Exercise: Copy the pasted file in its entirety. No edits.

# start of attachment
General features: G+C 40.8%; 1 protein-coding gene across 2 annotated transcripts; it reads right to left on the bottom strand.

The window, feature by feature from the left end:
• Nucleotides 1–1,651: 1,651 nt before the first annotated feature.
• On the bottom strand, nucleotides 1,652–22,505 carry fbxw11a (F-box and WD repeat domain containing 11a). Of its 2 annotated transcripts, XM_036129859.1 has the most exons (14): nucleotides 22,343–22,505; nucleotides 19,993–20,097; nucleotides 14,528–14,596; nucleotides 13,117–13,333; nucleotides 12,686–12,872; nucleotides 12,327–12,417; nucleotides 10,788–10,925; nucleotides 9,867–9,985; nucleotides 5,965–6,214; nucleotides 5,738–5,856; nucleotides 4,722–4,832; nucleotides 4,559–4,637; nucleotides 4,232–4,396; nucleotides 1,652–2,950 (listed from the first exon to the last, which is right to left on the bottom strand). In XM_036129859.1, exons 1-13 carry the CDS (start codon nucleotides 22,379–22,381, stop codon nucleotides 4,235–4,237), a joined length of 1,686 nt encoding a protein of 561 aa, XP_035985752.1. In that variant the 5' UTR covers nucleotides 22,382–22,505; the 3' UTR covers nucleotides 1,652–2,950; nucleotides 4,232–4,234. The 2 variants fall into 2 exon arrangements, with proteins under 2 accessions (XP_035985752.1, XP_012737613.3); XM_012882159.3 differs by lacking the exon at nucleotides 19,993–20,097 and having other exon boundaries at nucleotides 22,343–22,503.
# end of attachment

General features: G+C 40.8%; 1 protein-coding gene across 2 annotated transcripts; it reads right to left on the bottom strand.

The window, feature by feature from the left end:
• Nucleotides 1–1,651: 1,651 nt before the first annotated feature.
• On the bottom strand, nucleotides 1,652–22,505 carry fbxw11a (F-box and WD repeat domain containing 11a). Of its 2 annotated transcripts, XM_036129859.1 has the most exons (14): nucleotides 22,343–22,505; nucleotides 19,993–20,097; nucleotides 14,528–14,596; nucleotides 13,117–13,333; nucleotides 12,686–12,872; nucleotides 12,327–12,417; nucleotides 10,788–10,925; nucleotides 9,867–9,985; nucleotides 5,965–6,214; nucleotides 5,738–5,856; nucleotides 4,722–4,832; nucleotides 4,559–4,637; nucleotides 4,232–4,396; nucleotides 1,652–2,950 (listed from the first exon to the last, which is right to left on the bottom strand). In XM_036129859.1, exons 1-13 carry the CDS (start codon nucleotides 22,379–22,381, stop codon nucleotides 4,235–4,237), a joined length of 1,686 nt encoding a protein of 561 aa, XP_035985752.1. In that variant the 5' UTR covers nucleotides 22,382–22,505; the 3' UTR covers nucleotides 1,652–2,950; nucleotides 4,232–4,234. The 2 variants fall into 2 exon arrangements, with proteins under 2 accessions (XP_035985752.1, XP_012737613.3); XM_012882159.3 differs by lacking the exon at nucleotides 19,993–20,097 and having other exon boundaries at nucleotides 22,343–22,503.